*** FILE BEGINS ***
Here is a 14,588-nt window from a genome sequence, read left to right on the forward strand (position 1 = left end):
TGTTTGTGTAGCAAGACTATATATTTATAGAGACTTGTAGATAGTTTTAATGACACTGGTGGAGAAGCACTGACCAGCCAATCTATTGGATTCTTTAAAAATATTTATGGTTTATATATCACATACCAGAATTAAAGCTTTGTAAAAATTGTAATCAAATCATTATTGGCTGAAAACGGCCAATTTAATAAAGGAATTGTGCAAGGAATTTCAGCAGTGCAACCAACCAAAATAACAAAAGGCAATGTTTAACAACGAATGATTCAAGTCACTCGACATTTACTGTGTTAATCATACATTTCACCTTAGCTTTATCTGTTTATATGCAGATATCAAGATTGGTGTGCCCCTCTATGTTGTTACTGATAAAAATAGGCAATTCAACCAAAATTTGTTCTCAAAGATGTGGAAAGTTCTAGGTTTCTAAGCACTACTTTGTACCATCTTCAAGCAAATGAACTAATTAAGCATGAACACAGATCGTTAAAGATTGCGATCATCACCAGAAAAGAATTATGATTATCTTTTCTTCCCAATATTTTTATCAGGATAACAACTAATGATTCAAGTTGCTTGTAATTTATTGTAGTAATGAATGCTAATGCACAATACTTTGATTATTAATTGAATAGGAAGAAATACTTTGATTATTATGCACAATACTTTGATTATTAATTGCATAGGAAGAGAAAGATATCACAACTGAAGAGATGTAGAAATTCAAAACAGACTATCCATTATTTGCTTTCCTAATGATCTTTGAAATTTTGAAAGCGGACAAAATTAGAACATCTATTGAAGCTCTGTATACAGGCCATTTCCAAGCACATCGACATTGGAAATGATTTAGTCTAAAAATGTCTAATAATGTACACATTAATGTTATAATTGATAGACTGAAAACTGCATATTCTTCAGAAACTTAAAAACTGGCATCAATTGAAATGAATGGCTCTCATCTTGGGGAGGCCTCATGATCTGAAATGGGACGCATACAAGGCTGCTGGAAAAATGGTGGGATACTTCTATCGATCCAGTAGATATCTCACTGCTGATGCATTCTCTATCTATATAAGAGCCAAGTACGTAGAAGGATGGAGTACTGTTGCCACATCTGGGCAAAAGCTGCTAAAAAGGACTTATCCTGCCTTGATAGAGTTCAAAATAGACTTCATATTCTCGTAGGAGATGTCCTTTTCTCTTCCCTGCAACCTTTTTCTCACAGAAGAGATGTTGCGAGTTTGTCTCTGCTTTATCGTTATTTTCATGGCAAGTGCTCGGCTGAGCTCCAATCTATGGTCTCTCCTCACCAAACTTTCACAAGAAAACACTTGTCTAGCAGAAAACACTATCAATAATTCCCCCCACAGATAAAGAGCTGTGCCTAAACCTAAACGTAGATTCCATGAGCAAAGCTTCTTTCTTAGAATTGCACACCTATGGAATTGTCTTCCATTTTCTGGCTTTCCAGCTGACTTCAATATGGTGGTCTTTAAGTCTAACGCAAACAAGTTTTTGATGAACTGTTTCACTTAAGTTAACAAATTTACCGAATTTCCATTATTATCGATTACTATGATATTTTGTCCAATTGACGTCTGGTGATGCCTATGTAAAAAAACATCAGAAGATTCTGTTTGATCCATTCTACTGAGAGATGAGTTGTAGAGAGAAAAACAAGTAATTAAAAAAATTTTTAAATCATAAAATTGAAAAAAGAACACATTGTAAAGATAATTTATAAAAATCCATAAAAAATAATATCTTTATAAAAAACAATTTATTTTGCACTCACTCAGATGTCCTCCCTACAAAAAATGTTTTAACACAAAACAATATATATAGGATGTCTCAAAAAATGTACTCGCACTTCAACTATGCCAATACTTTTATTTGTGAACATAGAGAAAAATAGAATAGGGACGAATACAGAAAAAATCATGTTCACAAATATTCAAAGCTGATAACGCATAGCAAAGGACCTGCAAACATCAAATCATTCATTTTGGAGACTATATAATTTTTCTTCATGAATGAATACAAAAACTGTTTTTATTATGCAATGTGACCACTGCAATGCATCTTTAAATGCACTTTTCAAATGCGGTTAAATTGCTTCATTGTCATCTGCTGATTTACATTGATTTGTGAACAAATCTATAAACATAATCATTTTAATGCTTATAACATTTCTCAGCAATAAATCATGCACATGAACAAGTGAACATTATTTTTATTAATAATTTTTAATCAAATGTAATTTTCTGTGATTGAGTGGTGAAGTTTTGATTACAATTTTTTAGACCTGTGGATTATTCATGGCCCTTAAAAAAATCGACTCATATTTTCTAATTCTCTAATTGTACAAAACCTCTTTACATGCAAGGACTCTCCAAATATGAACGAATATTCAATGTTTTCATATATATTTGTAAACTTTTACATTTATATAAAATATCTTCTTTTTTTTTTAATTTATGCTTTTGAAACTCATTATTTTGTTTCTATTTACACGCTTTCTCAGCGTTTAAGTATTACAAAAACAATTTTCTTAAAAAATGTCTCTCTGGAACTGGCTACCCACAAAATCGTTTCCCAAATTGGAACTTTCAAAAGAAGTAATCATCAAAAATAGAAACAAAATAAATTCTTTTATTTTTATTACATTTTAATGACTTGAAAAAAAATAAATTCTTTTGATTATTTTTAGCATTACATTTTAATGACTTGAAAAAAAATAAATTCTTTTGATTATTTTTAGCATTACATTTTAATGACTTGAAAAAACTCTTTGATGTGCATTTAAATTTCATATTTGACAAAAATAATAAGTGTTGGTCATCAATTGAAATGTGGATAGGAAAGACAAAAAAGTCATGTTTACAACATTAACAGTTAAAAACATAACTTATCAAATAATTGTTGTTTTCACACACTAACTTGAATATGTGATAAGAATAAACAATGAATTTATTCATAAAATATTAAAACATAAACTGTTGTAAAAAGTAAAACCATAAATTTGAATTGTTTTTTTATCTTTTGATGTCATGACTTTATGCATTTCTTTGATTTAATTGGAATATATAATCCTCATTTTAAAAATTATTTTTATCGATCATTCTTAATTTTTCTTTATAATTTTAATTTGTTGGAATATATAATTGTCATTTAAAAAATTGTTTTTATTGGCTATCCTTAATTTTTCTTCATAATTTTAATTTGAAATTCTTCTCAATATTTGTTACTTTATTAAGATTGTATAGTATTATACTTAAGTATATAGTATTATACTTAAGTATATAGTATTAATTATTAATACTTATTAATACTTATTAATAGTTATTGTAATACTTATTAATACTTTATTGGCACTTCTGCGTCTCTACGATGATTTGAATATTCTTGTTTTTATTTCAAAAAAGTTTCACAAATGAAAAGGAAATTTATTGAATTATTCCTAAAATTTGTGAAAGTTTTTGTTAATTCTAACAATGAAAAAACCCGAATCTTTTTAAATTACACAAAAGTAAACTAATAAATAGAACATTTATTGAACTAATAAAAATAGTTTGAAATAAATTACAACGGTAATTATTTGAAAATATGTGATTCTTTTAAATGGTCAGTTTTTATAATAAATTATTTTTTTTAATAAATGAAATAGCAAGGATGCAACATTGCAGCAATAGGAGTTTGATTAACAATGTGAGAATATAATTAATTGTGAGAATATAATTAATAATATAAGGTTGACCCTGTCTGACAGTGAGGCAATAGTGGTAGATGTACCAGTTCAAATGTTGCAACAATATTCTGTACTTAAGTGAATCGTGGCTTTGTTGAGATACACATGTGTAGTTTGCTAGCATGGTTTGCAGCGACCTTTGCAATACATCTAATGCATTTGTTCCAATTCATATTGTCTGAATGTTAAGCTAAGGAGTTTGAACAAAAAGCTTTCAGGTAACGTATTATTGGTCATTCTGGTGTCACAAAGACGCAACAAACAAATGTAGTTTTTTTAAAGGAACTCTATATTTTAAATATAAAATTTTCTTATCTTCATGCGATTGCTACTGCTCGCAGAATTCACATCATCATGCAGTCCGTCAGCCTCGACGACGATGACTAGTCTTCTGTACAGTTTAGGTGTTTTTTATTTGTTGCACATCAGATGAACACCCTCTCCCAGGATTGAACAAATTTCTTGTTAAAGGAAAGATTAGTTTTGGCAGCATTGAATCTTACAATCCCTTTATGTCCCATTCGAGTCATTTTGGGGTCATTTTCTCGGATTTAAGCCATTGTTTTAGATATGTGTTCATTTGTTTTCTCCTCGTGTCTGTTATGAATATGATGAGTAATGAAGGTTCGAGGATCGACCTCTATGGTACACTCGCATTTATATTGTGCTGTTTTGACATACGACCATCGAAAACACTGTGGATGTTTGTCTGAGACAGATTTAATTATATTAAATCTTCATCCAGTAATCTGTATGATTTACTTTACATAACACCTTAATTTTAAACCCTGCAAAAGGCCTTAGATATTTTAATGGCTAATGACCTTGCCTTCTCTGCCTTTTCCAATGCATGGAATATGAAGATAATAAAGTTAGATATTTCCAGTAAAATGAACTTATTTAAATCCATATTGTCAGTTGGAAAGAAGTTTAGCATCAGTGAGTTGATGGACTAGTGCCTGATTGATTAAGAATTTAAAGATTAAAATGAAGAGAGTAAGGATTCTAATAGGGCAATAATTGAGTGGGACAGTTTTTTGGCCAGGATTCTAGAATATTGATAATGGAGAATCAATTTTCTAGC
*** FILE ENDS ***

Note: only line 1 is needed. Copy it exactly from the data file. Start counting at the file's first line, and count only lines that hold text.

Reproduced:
Here is a 14,588-nt window from a genome sequence, read left to right on the forward strand (position 1 = left end):